Critics all over the blogosphere have been praising Brian Carenard, who performs under the rap name Saigon. The man has released around eleventy billion mixtapes, all of which are allegedly the best shit since sliced bread, and has had a debut album, The Greatest Story Never Told (executive-produced by Just Blaze) set for a supposed release of February 31 of whatever year it currently is. That is to say, his album will probably never ever ever come out, and Saigon himself probably knows this.
I've been slacking off on following the man's career, mainly because there are too many rappers to follow in the game and I've made my choices with no regrets. I've caught the man's act on Entourage, though, when he played a rapper (coincidentally named Saigon) who was sort-of discovered by Turtle, who managed him for approximately three episodes or something, until he was abandoned for the services of someone who was an actual manager. I've also caught a few guest appearances on compilation albums, and he released a single from this mythical album that also featured Jay-Z which I don't remember, but I know I've listened to it at some point.
So when I first heard that Saigon and mixtape deejay extraordinaire-slash-producer Statik Selektah locked themselves in a studio for twenty-four hours and recorded an entire album's worth of material, I didn't immediately believe it to be a positive thing. Who records an entire album in one sitting? A mixtape, maybe, but a cohesive album?
The two men named the album All In A Day's Work and released it through Amalgam Digital in March of this year. Upon its release, bloggers quickly took notice and proclaimed it to be the tits, but then immediately began to ignore it. Such may be the disposable nature of today's hip hop (everybody seemed to completely forget about Asher Roth's debut, too, save for MTV, where he was recently up for an award for Best New Artist), but I couldn't shake the nagging notion that perhaps the album wasn't much to begin with.
All In A Day's Work may have been a noble experiment (one which was somewhat successful for Saigon and Statik, as a sequel is supposedly planned for later this year), but the act of recording an entire album in one day may have been more if a publicity stunt than an actual creative effort. Let's see what the big deal is.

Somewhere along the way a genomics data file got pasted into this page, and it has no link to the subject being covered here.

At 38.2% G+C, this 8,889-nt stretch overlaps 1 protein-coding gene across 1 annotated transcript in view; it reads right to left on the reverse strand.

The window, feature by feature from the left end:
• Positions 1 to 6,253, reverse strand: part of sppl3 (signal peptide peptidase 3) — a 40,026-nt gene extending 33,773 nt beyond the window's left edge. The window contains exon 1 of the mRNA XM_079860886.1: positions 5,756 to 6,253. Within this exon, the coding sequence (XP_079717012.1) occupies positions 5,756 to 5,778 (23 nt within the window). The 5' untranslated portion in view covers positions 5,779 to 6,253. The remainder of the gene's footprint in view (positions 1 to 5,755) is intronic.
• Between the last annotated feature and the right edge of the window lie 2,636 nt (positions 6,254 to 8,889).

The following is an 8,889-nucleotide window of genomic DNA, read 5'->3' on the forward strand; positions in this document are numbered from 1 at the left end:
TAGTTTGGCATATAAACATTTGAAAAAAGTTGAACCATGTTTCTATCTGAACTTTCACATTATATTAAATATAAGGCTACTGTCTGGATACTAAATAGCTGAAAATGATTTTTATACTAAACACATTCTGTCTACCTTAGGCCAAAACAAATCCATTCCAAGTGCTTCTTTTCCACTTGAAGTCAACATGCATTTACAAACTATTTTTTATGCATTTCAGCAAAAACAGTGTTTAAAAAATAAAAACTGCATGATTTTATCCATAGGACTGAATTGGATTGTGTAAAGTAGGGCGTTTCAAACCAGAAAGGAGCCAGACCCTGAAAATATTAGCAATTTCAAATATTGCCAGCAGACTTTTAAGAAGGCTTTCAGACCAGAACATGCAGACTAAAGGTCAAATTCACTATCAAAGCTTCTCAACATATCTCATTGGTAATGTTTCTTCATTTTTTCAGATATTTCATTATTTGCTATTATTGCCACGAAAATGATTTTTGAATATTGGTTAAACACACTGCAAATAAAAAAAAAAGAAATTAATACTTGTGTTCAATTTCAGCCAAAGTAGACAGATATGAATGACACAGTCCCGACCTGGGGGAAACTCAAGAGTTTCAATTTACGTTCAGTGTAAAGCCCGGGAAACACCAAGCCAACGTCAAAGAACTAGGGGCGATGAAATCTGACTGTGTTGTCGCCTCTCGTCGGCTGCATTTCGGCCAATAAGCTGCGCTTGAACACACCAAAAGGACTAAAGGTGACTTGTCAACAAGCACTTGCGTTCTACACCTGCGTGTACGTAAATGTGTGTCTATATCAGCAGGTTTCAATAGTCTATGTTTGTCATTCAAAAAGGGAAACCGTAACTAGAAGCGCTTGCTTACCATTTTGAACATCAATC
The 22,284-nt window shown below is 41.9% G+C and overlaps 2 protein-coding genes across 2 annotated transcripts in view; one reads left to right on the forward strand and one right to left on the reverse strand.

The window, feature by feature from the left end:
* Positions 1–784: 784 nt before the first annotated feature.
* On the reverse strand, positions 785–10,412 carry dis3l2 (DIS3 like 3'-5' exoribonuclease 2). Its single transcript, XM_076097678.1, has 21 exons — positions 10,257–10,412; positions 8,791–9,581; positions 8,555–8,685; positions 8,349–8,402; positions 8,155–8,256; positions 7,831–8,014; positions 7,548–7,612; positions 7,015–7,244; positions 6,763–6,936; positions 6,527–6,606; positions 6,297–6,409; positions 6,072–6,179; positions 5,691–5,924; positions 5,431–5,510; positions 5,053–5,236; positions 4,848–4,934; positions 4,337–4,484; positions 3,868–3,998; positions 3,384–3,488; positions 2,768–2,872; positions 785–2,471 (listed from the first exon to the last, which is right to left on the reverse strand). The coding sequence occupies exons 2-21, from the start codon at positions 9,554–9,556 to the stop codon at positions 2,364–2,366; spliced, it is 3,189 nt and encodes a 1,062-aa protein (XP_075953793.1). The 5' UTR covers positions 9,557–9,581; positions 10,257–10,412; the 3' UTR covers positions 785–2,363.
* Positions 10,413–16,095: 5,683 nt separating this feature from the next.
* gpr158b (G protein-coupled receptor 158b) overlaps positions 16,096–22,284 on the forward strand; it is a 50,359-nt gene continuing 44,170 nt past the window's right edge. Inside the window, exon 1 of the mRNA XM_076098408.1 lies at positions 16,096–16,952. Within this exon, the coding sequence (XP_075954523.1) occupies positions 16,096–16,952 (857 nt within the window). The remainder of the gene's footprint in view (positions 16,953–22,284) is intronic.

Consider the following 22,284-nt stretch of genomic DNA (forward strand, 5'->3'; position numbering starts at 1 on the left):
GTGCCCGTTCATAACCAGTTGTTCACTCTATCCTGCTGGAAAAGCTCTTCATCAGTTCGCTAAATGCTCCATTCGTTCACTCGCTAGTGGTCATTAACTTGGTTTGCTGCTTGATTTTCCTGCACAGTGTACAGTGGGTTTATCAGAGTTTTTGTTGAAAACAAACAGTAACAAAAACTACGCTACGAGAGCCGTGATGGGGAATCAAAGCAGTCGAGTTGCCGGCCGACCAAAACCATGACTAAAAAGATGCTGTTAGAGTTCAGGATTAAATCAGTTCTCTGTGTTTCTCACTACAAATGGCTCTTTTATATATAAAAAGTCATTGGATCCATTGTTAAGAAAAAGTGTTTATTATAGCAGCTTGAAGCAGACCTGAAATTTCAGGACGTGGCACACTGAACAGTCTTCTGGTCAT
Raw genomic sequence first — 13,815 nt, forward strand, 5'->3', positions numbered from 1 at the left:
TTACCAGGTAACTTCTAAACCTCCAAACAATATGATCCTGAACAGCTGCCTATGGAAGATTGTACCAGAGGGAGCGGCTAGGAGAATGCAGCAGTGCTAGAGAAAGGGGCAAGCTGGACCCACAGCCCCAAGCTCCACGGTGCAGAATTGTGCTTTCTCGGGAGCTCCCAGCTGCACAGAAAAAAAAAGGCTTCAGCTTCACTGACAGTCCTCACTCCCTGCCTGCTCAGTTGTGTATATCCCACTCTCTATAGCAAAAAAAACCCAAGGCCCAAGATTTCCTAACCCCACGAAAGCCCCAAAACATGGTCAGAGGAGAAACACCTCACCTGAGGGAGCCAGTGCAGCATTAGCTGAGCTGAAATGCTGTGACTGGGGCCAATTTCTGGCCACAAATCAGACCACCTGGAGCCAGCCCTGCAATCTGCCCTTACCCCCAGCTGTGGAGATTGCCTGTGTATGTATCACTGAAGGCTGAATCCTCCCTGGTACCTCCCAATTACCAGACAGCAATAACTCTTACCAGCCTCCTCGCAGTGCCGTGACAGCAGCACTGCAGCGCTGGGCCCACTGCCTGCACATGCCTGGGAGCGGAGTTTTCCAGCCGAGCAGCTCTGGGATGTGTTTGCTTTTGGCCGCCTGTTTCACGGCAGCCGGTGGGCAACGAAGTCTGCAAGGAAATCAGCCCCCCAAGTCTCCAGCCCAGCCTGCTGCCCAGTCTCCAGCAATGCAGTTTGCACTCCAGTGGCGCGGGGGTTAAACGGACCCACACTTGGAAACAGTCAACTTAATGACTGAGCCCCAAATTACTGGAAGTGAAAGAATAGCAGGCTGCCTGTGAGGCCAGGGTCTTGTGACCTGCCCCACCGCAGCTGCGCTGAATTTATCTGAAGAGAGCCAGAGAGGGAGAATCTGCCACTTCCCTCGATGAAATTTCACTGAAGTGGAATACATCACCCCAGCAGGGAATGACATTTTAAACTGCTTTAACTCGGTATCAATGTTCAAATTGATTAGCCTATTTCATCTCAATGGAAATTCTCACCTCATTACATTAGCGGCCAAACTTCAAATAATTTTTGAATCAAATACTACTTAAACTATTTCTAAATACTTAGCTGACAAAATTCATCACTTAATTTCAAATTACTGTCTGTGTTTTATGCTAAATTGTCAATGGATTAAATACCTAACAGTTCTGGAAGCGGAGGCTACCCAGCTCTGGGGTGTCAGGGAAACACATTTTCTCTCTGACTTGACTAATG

1. TO BE TOLD
I wasn't impressed with Saigon's threat to “e-thugs” that he will “'CTRL-ALT-DEL' you dead”, but for a rap album intro, the fact that the man actually spits a couple of verses gives the man a pass. Statik's beat is relatively simple, and the soulful vocal sample is kind of annoying, but this still wasn't all that bad.
2. SO CRUEL
Statik's reliance on sampled vocals doubling as the hook is frustrating, but I liked Saigon's vocals, especially when he warns that he will give you nothing but “fuck-you's and bad criticisms”. That shit is funny to me. Saigon actually isn't cruel enough on here, in my opinion.
3. THE RULES
This fucking knocks. You can almost imagine Saigon's fictional manager Turtle nodding his head in the studio. However, I take a few points off because I swear Statik swiped a one-word sample from a Soulja Boy song, and that is something I cannot condone.
4. MY CREW
I didn't care for this one.
5. PREPARE FOR WAR
Referring to Elvis Presley as “Michael [Jackson]'s old father-in-law” is pretty fucking inspired. However, Statik's beat isn't aggressive to warrant anybody preparing for way, and although Saigon's lyrics are pretty good, his delivery suffers.
I hated this song's beat. Saigon manages to sound pretty goddamn entertaining, but Statik's pan flutes and strings didn't do anything for me. Moving on...
7. LADY SINGS THE BLUES
Not every hip hop song needs to have sampled vocals on the hook. Statik Selektah apparently missed that memo. The Chris Brown domestic abuse reference at the end only shows you just how recently this shit was recorded.
8. LOSE HER
Okay, seriously, Saigon needs to get some instrumentals that consist primarily of hard drums and some sense of melody, because this sampled vocal shit is getting ridiculous.
I really liked this short song, even though it falls into the same production pothole as everything else on All In A Day's Work. I appreciate how Saigon is able to express both disbelief and exasperation in regard to the events of the track.
10. THE REASON
11. I WARNED YOU
For the finale, Statik supplies a beat that sounds like hands clapping at a concert by a Kraftwerk tribute band, but still falls back on his vocal sample crutch, thus hindering Saigon's progress.
THE LAST WORD: For All In A Day's Work, Saigon provides your typical hip hop bombast that one grows accustomed to after listening to the genre for forty seconds, but he also deviates a handful of times to expand his horizons, providing newer listeners with a valid reason why most bloggers have been waiting for Saigon's major label debut to drop (although it never will). Teaming up with one of the most popular mixtape deejays would normally be considered a smart move, and had Statik Selektah given Saigon any one of these eleven instrumentals for his actual album, the songs would have been better received. However, Statik was apparently in a certain mindset the day this project was completed, one which involved R&B vocals sampled throughout, and when you hear that shit for the duration of an entire album, no amount of lyricism can overcome that obstacle. A lot of All In A Day's Work sounds the same, which ultimately means that hip hop heads can walk right past this album with little to no guilt. Maybe next time Saigon should speak up about the instrumentals. Oh well. Be sure to leave your comments below, and also let me know if there are any specific Saigon mixtapes that you would recommend to newbies.